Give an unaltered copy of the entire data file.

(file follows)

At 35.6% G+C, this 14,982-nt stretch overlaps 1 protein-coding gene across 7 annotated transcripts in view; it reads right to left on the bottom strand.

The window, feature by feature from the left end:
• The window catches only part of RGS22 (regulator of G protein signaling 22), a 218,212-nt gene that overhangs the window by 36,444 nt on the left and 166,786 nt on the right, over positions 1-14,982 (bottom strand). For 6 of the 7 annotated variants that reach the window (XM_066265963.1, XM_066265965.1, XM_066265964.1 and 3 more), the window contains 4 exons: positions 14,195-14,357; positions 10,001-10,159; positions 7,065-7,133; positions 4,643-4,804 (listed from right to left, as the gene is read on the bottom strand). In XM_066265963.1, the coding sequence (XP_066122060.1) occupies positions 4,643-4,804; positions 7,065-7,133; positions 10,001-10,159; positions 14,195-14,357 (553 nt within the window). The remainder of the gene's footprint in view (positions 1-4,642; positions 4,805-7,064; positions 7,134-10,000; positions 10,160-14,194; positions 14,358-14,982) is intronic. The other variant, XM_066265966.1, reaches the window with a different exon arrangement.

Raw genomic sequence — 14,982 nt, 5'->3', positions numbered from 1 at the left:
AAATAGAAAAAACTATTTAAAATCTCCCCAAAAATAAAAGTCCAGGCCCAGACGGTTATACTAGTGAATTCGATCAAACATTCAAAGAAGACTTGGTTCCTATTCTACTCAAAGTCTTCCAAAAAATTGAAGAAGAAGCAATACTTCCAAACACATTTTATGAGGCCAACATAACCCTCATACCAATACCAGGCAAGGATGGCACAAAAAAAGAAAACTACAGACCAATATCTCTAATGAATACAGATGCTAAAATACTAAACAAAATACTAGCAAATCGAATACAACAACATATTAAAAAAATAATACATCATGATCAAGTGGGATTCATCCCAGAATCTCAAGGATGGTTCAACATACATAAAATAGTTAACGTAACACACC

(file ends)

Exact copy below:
At 35.6% G+C, this 14,982-nt stretch overlaps 1 protein-coding gene across 7 annotated transcripts in view; it reads right to left on the bottom strand.

The window, feature by feature from the left end:
• The window catches only part of RGS22 (regulator of G protein signaling 22), a 218,212-nt gene that overhangs the window by 36,444 nt on the left and 166,786 nt on the right, over positions 1-14,982 (bottom strand). For 6 of the 7 annotated variants that reach the window (XM_066265963.1, XM_066265965.1, XM_066265964.1 and 3 more), the window contains 4 exons: positions 14,195-14,357; positions 10,001-10,159; positions 7,065-7,133; positions 4,643-4,804 (listed from right to left, as the gene is read on the bottom strand). In XM_066265963.1, the coding sequence (XP_066122060.1) occupies positions 4,643-4,804; positions 7,065-7,133; positions 10,001-10,159; positions 14,195-14,357 (553 nt within the window). The remainder of the gene's footprint in view (positions 1-4,642; positions 4,805-7,064; positions 7,134-10,000; positions 10,160-14,194; positions 14,358-14,982) is intronic. The other variant, XM_066265966.1, reaches the window with a different exon arrangement.

Raw genomic sequence — 14,982 nt, 5'->3', positions numbered from 1 at the left:
AAATAGAAAAAACTATTTAAAATCTCCCCAAAAATAAAAGTCCAGGCCCAGACGGTTATACTAGTGAATTCGATCAAACATTCAAAGAAGACTTGGTTCCTATTCTACTCAAAGTCTTCCAAAAAATTGAAGAAGAAGCAATACTTCCAAACACATTTTATGAGGCCAACATAACCCTCATACCAATACCAGGCAAGGATGGCACAAAAAAAGAAAACTACAGACCAATATCTCTAATGAATACAGATGCTAAAATACTAAACAAAATACTAGCAAATCGAATACAACAACATATTAAAAAAATAATACATCATGATCAAGTGGGATTCATCCCAGAATCTCAAGGATGGTTCAACATACATAAAATAGTTAACGTAACACACC